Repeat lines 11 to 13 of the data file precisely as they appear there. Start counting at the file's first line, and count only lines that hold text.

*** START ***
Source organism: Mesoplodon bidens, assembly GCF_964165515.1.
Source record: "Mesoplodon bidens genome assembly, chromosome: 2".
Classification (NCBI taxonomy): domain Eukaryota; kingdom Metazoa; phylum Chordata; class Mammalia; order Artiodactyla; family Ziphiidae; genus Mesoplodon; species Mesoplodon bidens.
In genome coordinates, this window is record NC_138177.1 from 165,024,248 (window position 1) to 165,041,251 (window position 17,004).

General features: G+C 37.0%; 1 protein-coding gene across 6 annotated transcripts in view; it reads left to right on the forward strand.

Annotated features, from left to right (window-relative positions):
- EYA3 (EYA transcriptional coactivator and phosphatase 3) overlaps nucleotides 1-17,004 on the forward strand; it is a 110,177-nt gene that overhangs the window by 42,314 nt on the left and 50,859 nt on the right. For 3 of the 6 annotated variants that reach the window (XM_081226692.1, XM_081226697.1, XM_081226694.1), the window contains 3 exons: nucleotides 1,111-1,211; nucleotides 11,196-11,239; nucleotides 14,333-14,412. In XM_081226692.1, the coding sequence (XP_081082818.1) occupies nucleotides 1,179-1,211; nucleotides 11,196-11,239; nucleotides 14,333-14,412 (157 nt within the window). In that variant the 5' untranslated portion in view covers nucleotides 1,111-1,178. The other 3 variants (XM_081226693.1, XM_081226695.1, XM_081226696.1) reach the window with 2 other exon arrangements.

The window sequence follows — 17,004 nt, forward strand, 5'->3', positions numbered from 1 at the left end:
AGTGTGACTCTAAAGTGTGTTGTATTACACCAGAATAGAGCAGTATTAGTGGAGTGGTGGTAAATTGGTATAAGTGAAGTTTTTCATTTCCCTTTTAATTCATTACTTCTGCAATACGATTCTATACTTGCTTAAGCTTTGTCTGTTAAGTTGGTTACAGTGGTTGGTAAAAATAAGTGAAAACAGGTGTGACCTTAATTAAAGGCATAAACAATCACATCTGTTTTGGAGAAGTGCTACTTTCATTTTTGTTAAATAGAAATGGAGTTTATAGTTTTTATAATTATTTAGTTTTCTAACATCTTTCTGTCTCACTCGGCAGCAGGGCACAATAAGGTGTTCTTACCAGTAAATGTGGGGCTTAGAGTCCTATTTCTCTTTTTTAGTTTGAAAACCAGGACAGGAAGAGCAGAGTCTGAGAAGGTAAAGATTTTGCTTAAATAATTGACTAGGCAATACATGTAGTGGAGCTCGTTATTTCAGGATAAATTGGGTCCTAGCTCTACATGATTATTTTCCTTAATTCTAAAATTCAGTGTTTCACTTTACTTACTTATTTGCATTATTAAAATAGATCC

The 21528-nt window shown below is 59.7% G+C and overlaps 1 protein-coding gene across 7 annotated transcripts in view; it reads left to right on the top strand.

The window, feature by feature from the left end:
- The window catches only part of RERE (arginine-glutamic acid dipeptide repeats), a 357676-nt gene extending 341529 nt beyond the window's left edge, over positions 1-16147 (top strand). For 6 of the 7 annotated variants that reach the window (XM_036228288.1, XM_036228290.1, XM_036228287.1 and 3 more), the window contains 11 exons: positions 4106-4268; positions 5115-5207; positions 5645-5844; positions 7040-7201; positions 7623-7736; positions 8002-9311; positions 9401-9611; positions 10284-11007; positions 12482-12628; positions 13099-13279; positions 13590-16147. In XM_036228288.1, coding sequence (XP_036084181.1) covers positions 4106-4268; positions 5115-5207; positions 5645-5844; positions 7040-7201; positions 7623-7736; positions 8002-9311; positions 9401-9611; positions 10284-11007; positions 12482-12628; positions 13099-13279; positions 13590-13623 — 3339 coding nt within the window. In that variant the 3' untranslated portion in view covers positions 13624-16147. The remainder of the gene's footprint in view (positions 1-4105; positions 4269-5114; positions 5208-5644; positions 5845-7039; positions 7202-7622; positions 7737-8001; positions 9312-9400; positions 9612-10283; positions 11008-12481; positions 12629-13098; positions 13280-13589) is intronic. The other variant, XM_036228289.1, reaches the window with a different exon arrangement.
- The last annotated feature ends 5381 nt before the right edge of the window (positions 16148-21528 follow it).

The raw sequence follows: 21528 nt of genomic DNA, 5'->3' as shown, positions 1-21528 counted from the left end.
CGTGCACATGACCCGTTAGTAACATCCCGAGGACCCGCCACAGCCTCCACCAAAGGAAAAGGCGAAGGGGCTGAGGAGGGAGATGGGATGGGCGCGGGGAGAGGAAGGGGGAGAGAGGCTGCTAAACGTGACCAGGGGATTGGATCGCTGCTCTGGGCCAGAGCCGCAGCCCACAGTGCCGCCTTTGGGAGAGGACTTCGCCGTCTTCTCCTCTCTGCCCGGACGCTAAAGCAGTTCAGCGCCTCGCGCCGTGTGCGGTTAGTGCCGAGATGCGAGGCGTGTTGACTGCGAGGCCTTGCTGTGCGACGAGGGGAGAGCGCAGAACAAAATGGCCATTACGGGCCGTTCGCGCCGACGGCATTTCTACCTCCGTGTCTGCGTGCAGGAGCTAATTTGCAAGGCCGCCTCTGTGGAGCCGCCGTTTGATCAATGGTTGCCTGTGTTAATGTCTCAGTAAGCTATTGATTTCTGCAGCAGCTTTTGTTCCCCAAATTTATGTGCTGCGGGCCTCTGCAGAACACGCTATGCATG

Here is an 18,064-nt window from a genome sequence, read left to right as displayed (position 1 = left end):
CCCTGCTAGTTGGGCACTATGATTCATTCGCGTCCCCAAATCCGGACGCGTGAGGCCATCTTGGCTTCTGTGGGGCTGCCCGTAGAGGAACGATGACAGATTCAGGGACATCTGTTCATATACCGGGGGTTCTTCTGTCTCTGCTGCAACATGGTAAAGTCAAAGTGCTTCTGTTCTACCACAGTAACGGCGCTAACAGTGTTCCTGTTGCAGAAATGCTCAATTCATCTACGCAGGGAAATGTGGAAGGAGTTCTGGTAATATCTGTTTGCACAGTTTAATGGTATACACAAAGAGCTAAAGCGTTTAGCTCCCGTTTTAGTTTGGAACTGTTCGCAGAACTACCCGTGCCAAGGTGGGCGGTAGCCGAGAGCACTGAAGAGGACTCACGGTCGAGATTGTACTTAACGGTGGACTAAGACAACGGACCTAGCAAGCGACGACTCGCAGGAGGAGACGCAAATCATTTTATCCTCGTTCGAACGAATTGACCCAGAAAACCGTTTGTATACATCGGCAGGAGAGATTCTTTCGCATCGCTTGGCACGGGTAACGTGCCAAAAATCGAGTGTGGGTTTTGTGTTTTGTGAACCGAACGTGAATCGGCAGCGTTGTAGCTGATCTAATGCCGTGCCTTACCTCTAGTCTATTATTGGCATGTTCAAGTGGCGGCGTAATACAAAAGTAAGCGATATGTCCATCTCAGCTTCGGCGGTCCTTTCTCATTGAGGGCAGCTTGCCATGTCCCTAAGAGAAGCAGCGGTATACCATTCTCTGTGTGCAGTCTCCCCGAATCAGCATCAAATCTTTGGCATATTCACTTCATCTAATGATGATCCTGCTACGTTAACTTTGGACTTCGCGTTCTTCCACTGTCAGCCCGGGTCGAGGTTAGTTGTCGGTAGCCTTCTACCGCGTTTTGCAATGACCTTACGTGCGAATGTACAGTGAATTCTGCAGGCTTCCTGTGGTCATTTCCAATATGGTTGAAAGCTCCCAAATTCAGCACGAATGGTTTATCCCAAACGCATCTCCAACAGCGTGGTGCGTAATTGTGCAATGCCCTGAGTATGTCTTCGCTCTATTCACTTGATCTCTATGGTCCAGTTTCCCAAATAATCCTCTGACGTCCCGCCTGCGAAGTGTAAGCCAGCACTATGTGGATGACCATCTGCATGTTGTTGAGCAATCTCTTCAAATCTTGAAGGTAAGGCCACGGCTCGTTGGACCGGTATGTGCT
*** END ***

The window, feature by feature from the left end:
- The window catches only part of RERE (arginine-glutamic acid dipeptide repeats), a 357676-nt gene extending 341529 nt beyond the window's left edge, over positions 1-16147 (top strand). For 6 of the 7 annotated variants that reach the window (XM_036228288.1, XM_036228290.1, XM_036228287.1 and 3 more), the window contains 11 exons: positions 4106-4268; positions 5115-5207; positions 5645-5844; positions 7040-7201; positions 7623-7736; positions 8002-9311; positions 9401-9611; positions 10284-11007; positions 12482-12628; positions 13099-13279; positions 13590-16147. In XM_036228288.1, coding sequence (XP_036084181.1) covers positions 4106-4268; positions 5115-5207; positions 5645-5844; positions 7040-7201; positions 7623-7736; positions 8002-9311; positions 9401-9611; positions 10284-11007; positions 12482-12628; positions 13099-13279; positions 13590-13623 — 3339 coding nt within the window. In that variant the 3' untranslated portion in view covers positions 13624-16147. The remainder of the gene's footprint in view (positions 1-4105; positions 4269-5114; positions 5208-5644; positions 5845-7039; positions 7202-7622; positions 7737-8001; positions 9312-9400; positions 9612-10283; positions 11008-12481; positions 12629-13098; positions 13280-13589) is intronic. The other variant, XM_036228289.1, reaches the window with a different exon arrangement.
- The last annotated feature ends 5381 nt before the right edge of the window (positions 16148-21528 follow it).